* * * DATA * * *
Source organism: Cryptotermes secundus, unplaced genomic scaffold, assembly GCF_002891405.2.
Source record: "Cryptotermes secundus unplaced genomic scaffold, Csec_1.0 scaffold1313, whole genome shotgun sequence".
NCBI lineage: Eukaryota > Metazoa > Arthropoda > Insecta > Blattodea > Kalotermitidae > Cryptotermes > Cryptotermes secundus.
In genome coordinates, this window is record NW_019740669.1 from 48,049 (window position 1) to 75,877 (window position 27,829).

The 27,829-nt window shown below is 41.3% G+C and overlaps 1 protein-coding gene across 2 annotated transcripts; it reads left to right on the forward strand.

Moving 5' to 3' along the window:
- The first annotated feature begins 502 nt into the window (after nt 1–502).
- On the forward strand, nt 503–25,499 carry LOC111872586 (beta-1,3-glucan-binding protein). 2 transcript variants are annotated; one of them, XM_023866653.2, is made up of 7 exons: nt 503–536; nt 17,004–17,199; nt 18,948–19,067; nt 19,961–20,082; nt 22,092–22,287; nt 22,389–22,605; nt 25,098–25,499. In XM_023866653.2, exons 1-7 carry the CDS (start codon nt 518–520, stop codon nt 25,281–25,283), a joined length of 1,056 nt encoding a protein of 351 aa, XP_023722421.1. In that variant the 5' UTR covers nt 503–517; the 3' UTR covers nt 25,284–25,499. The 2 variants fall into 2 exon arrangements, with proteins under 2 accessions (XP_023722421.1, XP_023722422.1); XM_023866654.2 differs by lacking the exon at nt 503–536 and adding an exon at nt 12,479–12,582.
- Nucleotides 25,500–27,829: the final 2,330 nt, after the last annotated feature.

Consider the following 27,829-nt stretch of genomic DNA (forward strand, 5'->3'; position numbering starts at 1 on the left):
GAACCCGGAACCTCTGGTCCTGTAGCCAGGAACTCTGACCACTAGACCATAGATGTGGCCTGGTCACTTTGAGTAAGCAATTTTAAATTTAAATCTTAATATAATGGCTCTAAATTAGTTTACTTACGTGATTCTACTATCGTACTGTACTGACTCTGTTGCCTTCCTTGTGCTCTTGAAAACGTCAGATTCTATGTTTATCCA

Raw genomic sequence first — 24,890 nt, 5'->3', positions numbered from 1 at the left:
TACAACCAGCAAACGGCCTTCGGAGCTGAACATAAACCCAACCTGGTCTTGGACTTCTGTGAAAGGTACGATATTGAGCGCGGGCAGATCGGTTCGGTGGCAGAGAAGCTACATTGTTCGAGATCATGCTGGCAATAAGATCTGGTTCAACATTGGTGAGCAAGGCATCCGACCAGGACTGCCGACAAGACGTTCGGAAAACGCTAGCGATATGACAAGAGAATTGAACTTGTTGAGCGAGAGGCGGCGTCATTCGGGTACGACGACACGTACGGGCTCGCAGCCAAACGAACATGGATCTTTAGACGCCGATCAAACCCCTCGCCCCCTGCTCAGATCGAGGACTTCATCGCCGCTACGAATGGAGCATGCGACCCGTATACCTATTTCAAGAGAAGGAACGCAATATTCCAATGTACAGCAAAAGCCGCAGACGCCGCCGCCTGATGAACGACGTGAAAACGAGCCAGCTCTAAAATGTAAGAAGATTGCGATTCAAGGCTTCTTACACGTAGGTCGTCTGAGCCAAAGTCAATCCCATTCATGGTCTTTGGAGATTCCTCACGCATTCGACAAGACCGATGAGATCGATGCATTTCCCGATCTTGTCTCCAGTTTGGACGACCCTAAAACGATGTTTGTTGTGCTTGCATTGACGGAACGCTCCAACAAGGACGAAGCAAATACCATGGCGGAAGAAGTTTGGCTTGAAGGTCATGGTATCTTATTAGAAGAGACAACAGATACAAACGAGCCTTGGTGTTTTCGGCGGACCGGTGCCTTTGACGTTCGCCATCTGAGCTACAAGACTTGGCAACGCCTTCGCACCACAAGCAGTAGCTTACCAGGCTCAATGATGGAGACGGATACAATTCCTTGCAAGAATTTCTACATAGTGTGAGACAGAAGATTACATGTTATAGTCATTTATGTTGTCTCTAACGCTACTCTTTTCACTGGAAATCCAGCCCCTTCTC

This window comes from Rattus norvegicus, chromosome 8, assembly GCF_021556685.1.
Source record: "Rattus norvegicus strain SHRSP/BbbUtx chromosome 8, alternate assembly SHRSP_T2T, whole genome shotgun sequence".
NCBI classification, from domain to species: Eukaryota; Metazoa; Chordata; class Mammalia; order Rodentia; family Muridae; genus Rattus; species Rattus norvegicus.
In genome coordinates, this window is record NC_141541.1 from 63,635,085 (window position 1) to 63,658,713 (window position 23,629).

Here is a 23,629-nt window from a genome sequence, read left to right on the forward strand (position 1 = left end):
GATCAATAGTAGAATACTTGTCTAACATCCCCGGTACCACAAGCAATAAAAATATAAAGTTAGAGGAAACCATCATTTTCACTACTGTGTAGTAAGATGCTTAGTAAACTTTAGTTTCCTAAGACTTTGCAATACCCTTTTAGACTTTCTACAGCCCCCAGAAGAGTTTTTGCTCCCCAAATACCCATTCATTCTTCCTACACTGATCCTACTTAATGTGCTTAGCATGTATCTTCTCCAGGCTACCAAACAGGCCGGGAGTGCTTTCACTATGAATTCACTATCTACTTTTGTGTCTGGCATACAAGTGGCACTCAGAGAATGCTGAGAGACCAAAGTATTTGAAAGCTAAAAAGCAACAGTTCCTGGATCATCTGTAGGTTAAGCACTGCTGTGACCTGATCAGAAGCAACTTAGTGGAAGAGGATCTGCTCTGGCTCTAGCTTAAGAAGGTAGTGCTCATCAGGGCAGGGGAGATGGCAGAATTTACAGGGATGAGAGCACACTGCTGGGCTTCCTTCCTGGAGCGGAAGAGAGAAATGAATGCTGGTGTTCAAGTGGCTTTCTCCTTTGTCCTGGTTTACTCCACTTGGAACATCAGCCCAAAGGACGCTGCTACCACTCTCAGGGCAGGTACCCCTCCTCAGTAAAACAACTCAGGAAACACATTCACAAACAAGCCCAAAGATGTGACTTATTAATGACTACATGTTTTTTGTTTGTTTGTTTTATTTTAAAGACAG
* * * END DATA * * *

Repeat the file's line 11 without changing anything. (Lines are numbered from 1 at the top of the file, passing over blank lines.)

GAACCCGGAACCTCTGGTCCTGTAGCCAGGAACTCTGACCACTAGACCATAGATGTGGCCTGGTCACTTTGAGTAAGCAATTTTAAATTTAAATCTTAATATAATGGCTCTAAATTAGTTTACTTACGTGATTCTACTATCGTACTGTACTGACTCTGTTGCCTTCCTTGTGCTCTTGAAAACGTCAGATTCTATGTTTATCCA